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Tipping The Personal Finance Scales In Your Favor

by The Happy Rock on June 12, 2008

climb-mountain-success I wrote earlier about the moment/idea that marked that turned around our financial journey. Today, I wanted to talk about the moment when the momentum for positive change became unstoppable.

This is the moment when I felt like our plan finally came together. Where all the hard work finally culminated in an unburdened, energized, free to pursue my dreams fist pumping YESSSSS! type feeling. 

What was the moment?  It was about 4 and half years from when we decided to get out of debt when we finally had 6 months expenses locked away in an ING direct account.  We had gotten to that limit before, but we had to tap into some emergency funds because we needed to cover adoption expenses when our second son came sooner than expected.  This time we had made it for good.

The point when we sent in our last payment on the last of our debt(besides a mortgage) was a great feeling and made us feel like we accomplished something monumental, but all we had to show for it was nothing.  We had spent 4 years paying back money we had already spent.  It wasn’t until we had $12,000 in cash that we could tangibly visualize the effects of all our efforts.

With that tangible reminder of all the hard work  in the form of an emergency fund came a host of other benefits.

  1. Hundreds of dollars a year in interest.  Our money was working for us rather than against us!
  2. A peace that came from knowing that we could handle almost every situation, even job loss.
  3. A motivating freedom that made all our dreams in life seem possible.  I know it sounds a little Hallmark, but it really is true.  I don’t feel like there are any barriers to hold us back.  We have accomplished so much already by 30 that we really need to sit down and repopulate or life goals list.
  4. Cash Flow.  As it stands now, only 50% of our income needs to go towards actual expenses. We have complete freedom over they other 50% of our income.  What does that mean?  One example is that I think it is quite possible to save close to 20% for a new house down payment in just a year.  That sounds like freedom to me.

If that isn’t a motivating list, I don’t know what is.  I really am not exaggerating for effects of the culmination of 5 years of hard work either.  I would have thought that once we reached a milestone like that we would have ‘slacked off’, but getting over that mountain opened a world of new possibilities that  is spurring us to even greater heights.  Having no debt expect for a mortgage and six months of expenses stockpiles for emergencies really does feel as good as it sounds.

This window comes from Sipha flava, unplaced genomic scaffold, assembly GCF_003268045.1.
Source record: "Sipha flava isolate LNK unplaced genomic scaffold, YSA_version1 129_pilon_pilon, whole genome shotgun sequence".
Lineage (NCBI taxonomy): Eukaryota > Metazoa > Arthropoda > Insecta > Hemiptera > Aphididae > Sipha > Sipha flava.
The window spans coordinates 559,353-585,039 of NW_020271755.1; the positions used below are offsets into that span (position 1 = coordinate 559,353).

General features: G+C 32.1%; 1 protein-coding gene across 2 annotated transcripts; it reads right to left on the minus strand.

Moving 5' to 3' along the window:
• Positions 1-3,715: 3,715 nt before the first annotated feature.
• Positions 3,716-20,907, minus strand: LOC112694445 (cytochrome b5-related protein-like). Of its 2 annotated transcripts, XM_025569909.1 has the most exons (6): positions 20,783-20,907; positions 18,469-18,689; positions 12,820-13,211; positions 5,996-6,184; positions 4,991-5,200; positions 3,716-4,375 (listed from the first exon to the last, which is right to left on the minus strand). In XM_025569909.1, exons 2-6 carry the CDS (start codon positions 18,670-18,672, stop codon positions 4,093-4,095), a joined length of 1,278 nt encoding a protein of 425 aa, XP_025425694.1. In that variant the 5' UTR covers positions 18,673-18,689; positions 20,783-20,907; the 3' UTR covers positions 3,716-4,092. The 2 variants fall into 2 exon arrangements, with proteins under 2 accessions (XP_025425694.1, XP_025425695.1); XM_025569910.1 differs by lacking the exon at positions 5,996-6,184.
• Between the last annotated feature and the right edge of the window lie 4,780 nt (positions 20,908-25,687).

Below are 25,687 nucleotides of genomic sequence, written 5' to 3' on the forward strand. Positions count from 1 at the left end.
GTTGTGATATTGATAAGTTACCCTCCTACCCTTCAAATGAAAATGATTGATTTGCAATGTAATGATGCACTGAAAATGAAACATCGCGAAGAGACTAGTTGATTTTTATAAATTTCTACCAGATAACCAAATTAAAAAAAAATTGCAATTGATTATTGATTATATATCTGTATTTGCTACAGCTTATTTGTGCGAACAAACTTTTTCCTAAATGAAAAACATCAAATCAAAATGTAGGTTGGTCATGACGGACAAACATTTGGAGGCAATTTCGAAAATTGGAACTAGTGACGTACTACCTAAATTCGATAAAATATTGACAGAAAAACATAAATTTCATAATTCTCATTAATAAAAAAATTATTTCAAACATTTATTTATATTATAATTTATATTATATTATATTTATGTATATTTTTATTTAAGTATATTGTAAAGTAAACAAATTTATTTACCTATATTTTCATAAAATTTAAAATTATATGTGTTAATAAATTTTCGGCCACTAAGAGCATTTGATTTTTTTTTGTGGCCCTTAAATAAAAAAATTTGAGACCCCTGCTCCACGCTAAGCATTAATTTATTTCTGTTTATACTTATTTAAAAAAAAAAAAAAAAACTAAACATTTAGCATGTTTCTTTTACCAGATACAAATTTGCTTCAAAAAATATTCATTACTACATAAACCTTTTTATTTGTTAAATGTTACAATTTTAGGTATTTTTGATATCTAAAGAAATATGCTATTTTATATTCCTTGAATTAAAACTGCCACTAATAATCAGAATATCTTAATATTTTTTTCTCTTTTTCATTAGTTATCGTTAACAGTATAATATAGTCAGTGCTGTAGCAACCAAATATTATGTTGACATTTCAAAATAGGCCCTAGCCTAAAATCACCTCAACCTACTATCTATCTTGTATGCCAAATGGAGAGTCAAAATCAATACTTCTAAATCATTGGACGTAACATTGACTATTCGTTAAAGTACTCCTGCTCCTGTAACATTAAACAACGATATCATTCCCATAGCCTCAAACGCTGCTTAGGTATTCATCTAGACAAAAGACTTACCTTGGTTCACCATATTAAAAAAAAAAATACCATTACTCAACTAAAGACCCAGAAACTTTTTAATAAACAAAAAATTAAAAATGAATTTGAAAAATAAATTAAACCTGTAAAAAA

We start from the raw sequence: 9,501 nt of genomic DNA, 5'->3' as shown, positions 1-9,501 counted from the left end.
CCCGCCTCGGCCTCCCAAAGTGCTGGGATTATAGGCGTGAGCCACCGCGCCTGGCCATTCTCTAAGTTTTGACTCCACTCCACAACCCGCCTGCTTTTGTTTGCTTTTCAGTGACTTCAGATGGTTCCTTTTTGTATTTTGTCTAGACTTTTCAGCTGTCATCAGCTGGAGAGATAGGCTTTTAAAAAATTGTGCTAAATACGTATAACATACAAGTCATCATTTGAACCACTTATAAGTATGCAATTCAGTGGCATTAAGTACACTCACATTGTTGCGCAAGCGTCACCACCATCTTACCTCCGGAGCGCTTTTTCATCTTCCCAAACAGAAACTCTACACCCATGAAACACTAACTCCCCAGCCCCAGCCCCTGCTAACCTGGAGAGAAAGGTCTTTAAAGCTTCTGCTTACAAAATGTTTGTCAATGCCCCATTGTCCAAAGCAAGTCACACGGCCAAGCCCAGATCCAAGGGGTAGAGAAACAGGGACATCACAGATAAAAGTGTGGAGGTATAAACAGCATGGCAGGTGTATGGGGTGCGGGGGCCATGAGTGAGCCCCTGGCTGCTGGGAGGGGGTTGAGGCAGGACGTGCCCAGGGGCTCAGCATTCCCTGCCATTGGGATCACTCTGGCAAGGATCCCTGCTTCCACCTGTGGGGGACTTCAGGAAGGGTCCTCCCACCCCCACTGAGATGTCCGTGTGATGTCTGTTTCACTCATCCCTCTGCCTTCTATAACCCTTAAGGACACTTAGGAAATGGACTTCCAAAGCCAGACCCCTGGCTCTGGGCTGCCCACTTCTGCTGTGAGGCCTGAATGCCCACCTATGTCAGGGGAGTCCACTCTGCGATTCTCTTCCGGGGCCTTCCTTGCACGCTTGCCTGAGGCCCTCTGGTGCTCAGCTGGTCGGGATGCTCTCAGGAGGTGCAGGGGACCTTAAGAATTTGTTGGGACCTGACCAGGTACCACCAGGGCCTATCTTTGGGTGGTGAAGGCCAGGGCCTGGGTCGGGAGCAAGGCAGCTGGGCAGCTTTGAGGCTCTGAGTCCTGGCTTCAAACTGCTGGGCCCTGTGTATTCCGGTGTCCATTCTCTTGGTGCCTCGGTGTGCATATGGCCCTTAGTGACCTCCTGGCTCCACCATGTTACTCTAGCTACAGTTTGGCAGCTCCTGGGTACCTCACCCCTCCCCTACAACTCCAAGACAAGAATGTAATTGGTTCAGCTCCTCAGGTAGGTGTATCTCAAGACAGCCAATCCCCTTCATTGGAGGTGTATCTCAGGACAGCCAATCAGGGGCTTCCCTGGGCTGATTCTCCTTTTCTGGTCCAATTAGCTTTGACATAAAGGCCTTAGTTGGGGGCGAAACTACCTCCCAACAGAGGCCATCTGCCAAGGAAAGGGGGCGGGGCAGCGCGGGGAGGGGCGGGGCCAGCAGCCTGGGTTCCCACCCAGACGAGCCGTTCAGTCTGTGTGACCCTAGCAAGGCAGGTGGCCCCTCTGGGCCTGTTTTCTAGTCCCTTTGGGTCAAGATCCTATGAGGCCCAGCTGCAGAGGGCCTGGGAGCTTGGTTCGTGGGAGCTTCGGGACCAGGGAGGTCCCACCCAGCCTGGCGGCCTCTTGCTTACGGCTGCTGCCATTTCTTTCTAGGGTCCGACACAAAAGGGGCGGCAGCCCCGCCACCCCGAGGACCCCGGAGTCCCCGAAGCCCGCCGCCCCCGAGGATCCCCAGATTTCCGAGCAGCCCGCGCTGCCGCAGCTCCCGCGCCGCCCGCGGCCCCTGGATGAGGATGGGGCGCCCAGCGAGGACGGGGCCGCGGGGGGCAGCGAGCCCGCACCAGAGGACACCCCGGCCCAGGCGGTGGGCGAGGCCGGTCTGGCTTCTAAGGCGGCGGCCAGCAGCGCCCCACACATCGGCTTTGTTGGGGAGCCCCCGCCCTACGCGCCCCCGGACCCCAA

{ 7 comments… read them below or add one }

J Dawg June 13, 2008 at 11:28 am

I am not there yet but I am starting to feel the same way. I got the debt paid off, $2500 in my ING account. It is nice to know that if I lost my day job that with my savings and part time job I could get by for at least a couple of months.

Freedom gives you choices.

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Sue June 13, 2008 at 11:55 pm

Great job! I do have to give some credit to reading these financial blogs regarding my car buying decisions. Up to the day before we bought our preowned minivan I was still looking at leases as a viable option. Some how I just don’t see leasing as going into debt as much as a car loan.

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Pete June 16, 2008 at 11:21 am

I think I’m starting to feel things turn around now that we’ve saved up an emergency fund and 6 months of expenses. Watching the interest grow is oh so nice!

We just decided to take a cruise this fall, and we’re paying cash! In the past we probably would have put it on a credit card, but now we’re loving the whole ‘save up and pay cash’ mentality. It’s an awesome feeling not being in debt to anyone (ok, except our mortgage company).

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The Happy Rock June 17, 2008 at 9:30 am

@J Dawg – It took us a little while too, but when you get there it is a really great feeling. Keep attacking!

@Sue – Not leasing is a positive gain in your financial health! Nice job.

@Pete – I like the interest too, but it is the freedom and security that is the most invigorating!

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Gloria June 19, 2008 at 9:55 am

Telling the true in most cases I try to pay only cash. I really prefer not to be in debt and do my best to avoid such things.

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robert November 19, 2008 at 2:17 pm

Wow, fantastic advice. Thanks for the posting.

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efile December 25, 2008 at 12:41 pm

I think I’m starting to feel things turn around now that we’ve saved up an emergency fund and 6 months of expenses. Watching the interest grow is oh so nice!

We just decided to take a cruise this fall, and we’re paying cash! In the past we probably would have put it on a credit card, but now we’re loving the whole ’save up and pay cash’ mentality. It’s an awesome feeling not being in debt to anyone (ok, except our mortgage company).

Reply

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